Heinrich Detering and Yuan Tan explore Goethe’s portrait gallery featuring four »tender Chinese girls«, a small cycle of great significance.
Goethe’s proclamation of the dawn of »world literature« in the year 1827 focuses on China. From literary encounters with the unfamiliarity of this culture, he makes first attempts at poetic adaptation. Before his last great lyric cycle, the »Chinese-German Book of Seasons and Hours«, he writes a first cycle of five poems on Chinese poetesses. Because Goethe introduces these texts as translations, although they are actually freely adapted and rewritten, their cultural significance and literary value are yet to be discovered. The experimental arrangement plays with eastern and western motifs, featuring a curiosity for the relationship between poetry and femininity.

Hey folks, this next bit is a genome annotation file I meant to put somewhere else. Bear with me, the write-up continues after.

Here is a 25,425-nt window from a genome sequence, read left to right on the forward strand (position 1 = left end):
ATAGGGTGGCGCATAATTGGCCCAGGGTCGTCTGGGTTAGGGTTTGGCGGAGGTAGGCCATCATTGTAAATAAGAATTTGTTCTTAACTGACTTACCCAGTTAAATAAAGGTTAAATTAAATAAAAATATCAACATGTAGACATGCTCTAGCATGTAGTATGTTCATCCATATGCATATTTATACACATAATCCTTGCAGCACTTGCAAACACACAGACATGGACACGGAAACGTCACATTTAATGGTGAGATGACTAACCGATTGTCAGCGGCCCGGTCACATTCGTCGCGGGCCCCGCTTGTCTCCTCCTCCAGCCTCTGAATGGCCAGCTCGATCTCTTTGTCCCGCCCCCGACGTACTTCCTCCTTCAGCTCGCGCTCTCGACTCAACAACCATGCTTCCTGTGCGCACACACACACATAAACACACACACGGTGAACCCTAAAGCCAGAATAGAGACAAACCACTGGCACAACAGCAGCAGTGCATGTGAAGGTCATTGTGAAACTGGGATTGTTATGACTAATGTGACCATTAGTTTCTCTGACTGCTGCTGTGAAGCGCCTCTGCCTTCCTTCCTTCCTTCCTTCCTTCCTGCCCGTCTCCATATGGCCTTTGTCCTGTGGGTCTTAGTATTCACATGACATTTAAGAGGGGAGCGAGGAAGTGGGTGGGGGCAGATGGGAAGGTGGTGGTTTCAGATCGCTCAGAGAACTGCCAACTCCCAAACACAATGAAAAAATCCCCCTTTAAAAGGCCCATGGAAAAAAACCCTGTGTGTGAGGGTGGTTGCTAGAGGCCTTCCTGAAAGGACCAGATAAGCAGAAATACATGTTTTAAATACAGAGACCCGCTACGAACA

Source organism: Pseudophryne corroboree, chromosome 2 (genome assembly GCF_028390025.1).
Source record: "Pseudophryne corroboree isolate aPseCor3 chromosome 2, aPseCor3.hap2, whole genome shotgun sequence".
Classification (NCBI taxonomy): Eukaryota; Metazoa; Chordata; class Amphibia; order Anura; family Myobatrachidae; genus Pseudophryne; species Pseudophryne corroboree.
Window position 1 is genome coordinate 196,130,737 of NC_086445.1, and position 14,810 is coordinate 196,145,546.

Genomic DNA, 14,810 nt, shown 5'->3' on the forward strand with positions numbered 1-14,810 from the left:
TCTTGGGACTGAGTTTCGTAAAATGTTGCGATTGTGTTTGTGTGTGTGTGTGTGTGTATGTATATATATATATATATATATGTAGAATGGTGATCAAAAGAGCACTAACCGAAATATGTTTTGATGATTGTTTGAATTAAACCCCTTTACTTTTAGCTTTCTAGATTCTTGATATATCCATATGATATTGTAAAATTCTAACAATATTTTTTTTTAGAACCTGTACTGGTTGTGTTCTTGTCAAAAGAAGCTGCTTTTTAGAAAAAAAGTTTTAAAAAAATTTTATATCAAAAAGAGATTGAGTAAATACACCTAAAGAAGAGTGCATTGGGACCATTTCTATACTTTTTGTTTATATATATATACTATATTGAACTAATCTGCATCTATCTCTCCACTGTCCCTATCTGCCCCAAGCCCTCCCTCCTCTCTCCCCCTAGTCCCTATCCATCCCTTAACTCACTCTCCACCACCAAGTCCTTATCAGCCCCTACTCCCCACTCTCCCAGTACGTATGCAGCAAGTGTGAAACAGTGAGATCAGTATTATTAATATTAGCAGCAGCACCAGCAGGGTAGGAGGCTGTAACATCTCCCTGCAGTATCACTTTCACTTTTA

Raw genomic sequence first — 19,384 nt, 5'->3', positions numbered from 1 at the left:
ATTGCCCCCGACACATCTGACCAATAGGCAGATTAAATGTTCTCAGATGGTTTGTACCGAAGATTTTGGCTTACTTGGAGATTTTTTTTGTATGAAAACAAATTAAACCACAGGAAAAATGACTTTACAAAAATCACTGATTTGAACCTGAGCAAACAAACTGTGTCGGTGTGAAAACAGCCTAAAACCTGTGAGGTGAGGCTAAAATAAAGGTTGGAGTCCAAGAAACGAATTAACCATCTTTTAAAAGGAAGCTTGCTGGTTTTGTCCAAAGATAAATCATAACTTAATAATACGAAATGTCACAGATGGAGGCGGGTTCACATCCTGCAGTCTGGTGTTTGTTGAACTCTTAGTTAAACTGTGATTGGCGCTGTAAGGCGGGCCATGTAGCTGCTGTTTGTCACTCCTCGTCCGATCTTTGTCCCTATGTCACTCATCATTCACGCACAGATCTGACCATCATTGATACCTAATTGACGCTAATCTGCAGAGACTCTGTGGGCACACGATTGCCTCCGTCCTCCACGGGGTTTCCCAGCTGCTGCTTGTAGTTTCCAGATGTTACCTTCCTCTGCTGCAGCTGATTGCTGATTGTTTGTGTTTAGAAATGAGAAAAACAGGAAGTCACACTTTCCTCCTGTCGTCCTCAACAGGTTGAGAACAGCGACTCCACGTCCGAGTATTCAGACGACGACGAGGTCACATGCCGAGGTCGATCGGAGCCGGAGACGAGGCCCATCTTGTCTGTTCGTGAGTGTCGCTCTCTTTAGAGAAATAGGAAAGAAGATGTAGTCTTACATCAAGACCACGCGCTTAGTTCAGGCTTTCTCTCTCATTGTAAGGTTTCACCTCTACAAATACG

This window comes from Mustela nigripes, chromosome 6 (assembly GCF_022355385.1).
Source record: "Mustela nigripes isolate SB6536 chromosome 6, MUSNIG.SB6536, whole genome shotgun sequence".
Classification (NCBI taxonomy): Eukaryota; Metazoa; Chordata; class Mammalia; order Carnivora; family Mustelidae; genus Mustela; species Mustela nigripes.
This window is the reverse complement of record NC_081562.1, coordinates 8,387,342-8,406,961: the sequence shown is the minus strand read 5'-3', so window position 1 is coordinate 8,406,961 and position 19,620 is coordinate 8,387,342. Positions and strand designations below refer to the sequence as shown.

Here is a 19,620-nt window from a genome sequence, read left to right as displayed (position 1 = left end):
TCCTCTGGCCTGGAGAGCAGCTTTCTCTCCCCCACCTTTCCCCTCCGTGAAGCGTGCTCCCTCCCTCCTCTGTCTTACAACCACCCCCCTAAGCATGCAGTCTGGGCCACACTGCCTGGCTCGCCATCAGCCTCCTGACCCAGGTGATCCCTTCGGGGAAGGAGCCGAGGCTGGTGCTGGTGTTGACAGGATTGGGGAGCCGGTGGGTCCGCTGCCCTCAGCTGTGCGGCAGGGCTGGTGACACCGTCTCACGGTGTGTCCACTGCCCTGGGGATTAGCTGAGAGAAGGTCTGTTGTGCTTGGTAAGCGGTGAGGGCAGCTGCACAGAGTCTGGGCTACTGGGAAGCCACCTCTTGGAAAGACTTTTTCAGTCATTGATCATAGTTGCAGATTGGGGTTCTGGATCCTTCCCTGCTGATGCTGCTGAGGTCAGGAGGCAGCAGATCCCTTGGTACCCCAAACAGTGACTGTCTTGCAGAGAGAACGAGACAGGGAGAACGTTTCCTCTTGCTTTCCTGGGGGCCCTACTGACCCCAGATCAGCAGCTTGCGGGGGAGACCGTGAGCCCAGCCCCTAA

Heinrich Detering and Yuan Tan reveal the tortuous paths by which the images and verses of the »Chinese Girls« made their way from Peking to Weimar, and show how the elderly Goethe once again broke new literary ground in Chinese-European role play.
Heinrich Detering, born in 1959, is a professor of modern German literature and comparative literature studies at the University of Göttingen. He has been a guest professor at institutions such as the University of Wuhan (China). Publications include: Wundertiere (Legendary Animals, 2015); Das offene Geheimnis. Zur literarischen Produktivität eines Tabus (The Open Secret. The Literary Productivity of a Taboo, new edition, 2013); Old Glory (2012); Der Antichrist und der Gekreuzigte: Nietzsches letzte Texte (The Antichrist and Christ on the Cross: Nietzsche’s Last Texts, 2010); Wrist (2009); Bertolt Brecht und Laotse (2008); Schwebstoffe (Suspended Solids, 2004).
Yuan Tan, born in 1975, is a professor of German literature at the University in Wuhan (China). Publications include: Der Chinese in der deutschen Literatur – unter besonderer Berücksichtigung chinesischer Figuren in den Werken von Schiller, Döblin und Brecht (The Chinese in German literature – with Particular Emphasis on Chinese Figures in the Works of Schiller, Döblin and Brecht, 2007).